Lew Welch


Many things of interest have happened so fast. . .

from How I Work as a Poet

to Dorothy Brownfield, 28 September 1949

to Dorothy Brownfield, et al, 4 November 1950

to Philip Whalen, 7 July 1957

to Donald Allen, 18 December 1959

to Charles Olson, 9 August 1960

to Larry Eigner, 7 September 1961

draft of a letter to Robert Duncan, July 1962

to James Schevill, 16 October 1966

to Robert D. Wilder, 19 June 1969

from How I Read Gertrude Stein



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To Dorothy Brownfield,
from 49 Southwest First Avenue, Portland,
28 September 1949

Dear Mom,   Many things of interest have happened so fast that I have not felt able to sit down and write to you. The entire school seems to be upon a new footing. The air is charged with stimulations, but faculty and students alike are more relaxed, and less exhausted and manifest this fact by being witty and stimulating without the grimness I sometimes noticed last year. Time will no doubt change this.

My adviser received my thesis topic in a way that I had not expected. That no one would be in position to advise me regarding [Gertrude] Stein, I knew, and this proved to be the case — no one on the faculty has even read her, much less studied her writings and her approach to them. I therefore was prepared to be discouraged or to be treated with diffidence or humored or allowed to proceed on my own with a marked lack of enthusiasm or interest of any kind. I received none of these reactions. Instead, after outlining my possible approach to the subject my adviser, a Mr. Frank Jones who I now admire for reasons obvious to you in a moment, said: "I have never heard a thesis subject outlined in a manner which better convinced me that the student was upon sure ground, and more capable of producing a worthwhile dissertation. Further, I am delighted to think that someone has the courage to venture upon an uncharted course (the metaphor is, I assure you, his) rather than search for a new angle upon a tired old subject such as Virginia Woolf."

I was, as you might guess, somewhat overwhelmed by such a show of confidence, which later become one of respect, extended to me by one established in my field (Jones publishes in virtually every literary review whenever he wishes to). His final position, which he assumed consciously and which he admitted verbally, was and shall be for the duration of my undertaking, that of a guinea pig upon which my perceptions will be tested. If the thesis is understandable to him, we will assume that I have made my point. Actually this is an ideal situation because he is, in a way, a symbolic representative of the group which I shall try to reach. He is intelligent, educated in the field of literature, receptive but doubtful of Miss Stein's worth. But most important of all, he has not read Stein because he has not been sure that she is sincere or indeed anything more than a literary curiosity, also I feel that he is somewhat doubtful of his security with regards to literature, that is his security is one that is maintained with great labor and which is an important part of his security as a whole, and therefore I feel that he is really afraid of Stein. He is afraid of misconstruing her and of the dangerous position he would be in if he were to commit himself upon such a misapprehension. He is quite right, therefore, in his decision, for one in his position would be unable to retain the peculiar sort of relaxed attitude necessary to a study of Stein. This is a difficult point to make clear, and not worthy of space in this context, but an interesting angle to the whole question.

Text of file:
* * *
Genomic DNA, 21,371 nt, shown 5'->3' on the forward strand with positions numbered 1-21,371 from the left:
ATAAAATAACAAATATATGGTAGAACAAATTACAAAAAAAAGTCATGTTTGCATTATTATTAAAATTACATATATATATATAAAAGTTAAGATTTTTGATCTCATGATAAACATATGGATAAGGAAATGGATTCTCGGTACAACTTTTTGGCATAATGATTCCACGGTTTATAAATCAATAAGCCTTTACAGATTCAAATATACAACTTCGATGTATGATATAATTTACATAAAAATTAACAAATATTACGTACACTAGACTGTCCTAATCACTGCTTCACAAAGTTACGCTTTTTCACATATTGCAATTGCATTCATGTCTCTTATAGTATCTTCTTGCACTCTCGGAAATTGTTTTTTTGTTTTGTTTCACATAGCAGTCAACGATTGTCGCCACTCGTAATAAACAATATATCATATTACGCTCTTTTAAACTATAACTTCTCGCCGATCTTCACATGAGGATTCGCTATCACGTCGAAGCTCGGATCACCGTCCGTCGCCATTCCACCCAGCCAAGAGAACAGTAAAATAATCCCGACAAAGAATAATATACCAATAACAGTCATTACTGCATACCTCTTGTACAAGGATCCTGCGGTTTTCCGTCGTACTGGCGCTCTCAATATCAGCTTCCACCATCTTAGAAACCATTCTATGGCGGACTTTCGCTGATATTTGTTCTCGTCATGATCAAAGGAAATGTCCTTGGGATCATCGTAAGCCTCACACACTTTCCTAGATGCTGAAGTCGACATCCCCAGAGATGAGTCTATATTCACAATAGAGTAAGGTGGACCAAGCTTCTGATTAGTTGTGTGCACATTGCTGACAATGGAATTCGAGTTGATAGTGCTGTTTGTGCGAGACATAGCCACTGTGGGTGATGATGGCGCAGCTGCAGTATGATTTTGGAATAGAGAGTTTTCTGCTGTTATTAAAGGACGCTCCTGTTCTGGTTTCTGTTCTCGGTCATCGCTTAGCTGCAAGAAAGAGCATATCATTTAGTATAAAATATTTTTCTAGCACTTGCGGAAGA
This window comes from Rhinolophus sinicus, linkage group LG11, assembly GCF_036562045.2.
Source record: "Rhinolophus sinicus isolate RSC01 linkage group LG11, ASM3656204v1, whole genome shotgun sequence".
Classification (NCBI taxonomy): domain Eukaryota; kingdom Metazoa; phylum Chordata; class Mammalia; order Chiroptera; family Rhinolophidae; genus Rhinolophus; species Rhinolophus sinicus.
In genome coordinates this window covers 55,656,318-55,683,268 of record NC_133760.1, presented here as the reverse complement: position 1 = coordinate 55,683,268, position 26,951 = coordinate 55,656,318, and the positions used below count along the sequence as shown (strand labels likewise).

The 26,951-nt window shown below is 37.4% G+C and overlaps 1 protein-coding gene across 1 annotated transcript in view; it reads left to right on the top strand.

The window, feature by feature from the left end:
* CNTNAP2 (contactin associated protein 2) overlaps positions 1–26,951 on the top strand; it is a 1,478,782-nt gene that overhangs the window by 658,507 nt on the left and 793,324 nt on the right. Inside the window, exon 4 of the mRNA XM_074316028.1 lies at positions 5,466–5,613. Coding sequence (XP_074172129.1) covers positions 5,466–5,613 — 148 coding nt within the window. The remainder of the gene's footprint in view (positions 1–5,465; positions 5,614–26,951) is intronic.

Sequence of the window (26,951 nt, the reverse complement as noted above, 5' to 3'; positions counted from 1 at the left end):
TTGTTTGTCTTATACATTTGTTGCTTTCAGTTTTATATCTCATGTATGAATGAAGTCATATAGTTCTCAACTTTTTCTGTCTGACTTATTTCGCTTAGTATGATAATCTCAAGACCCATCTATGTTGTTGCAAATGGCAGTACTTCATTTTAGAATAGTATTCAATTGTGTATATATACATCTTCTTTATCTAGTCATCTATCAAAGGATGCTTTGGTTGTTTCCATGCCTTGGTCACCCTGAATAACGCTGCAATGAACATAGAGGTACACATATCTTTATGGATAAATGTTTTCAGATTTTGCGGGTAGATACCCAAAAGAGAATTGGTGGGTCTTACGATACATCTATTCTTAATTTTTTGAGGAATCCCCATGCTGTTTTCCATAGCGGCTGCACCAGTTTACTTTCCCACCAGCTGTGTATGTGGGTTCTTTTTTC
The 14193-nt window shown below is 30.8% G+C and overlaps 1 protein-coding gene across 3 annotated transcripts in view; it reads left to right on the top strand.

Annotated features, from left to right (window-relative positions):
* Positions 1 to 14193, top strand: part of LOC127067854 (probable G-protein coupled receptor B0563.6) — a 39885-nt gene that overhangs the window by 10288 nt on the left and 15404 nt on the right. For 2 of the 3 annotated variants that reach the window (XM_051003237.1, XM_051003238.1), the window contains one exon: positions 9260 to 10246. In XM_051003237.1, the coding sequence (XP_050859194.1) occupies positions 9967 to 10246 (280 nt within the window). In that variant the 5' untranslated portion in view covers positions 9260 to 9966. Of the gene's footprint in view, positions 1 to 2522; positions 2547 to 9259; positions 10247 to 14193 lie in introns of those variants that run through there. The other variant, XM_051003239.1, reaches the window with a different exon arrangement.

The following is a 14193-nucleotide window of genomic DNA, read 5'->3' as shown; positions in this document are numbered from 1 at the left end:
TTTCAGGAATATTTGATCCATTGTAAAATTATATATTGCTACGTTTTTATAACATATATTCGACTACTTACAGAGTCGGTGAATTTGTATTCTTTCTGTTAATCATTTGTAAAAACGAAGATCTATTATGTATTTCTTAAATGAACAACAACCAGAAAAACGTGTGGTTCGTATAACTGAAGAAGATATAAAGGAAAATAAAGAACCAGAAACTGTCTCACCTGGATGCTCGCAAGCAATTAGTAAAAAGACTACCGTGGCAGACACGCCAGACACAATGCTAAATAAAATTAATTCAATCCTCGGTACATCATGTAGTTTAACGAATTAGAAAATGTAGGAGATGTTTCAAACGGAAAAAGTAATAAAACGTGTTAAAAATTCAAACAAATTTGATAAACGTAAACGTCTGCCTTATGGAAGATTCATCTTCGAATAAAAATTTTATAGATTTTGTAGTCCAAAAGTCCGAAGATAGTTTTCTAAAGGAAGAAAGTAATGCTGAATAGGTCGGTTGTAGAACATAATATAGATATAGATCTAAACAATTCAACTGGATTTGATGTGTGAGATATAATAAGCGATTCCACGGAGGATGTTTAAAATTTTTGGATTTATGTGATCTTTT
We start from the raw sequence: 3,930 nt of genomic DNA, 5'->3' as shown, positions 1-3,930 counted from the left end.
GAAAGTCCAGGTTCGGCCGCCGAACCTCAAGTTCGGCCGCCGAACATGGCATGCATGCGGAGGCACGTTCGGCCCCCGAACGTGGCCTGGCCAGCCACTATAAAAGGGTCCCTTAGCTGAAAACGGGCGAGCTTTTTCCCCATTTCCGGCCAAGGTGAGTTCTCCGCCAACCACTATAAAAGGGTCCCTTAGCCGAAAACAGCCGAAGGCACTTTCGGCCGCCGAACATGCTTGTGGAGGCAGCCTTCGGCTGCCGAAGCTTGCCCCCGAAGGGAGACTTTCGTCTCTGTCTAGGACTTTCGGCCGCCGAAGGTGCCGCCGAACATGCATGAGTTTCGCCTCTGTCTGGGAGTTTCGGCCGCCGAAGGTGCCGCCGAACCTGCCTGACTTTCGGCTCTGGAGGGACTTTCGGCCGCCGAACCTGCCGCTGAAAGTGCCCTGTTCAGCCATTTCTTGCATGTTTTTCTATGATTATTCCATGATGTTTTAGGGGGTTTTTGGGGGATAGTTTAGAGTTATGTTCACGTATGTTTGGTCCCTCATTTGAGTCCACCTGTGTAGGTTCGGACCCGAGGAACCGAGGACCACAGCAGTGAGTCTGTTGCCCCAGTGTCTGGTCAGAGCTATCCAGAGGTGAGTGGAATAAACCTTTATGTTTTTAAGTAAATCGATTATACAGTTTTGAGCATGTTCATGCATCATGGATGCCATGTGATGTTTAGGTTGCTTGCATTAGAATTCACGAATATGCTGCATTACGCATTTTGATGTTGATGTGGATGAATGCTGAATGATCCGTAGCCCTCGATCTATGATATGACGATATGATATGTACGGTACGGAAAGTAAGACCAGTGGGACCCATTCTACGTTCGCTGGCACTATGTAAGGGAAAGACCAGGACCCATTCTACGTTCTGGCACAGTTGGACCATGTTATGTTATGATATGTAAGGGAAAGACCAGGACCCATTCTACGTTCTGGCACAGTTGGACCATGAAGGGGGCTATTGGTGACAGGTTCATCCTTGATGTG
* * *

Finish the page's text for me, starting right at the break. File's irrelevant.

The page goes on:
Therefore, I am in a position of respect this year which I am sure of being able to maintain. I had not thought that I would reach such a position at this early stage of the game, but here it is, and on my own terms. Other indications show that my reputation is more extensive than one which exists in the literature department alone. I was extended permission to enroll in an advanced History course, which should have been open only to History of Phil. majors of senior standing. It is a course which examines, not history but historical method, examining the basic assumptions and general orientation of historians. I wished to take the course in order to become oriented to History, as a discipline, in the same way that I am oriented to Anthropology. After which I hope to be able to read History on my own with a critical understanding of method. It has always bothered me, the basic assumptions upon which History is written.

Further, my work on Stein is almost sure to be published, if I wish and if it is a good piece of work, since no such work has ever been done in a satisfactory manner. Four such works are under way at present which colors, but does not alter, the situation.

Our rooms are now finished and are more than pleasant. I have no classes upon either Tuesday or Thursday and will stay at home and write the nine term papers and half of my thesis which are due this semester. I am carrying 17 units which is too much, but unavoidable. It is more than probable that I shall find it best to finish the book by next September, rather than by June. I am not in a hurry, but am ambitious of a success judged by standards greater than those imposed by Reed.

I received your check on the twentieth, but am rather short of money at present — there was a paint bill to pay. I certainly hope that my GI check will arrive next month, but doubt it. I also received the blankets and shirts.

The weather has been hot and sticky and the sky clouded by forest fire smoke. I shall welcome the rains. I hope that everything is going as well for you as it is for me.          Love,   Lew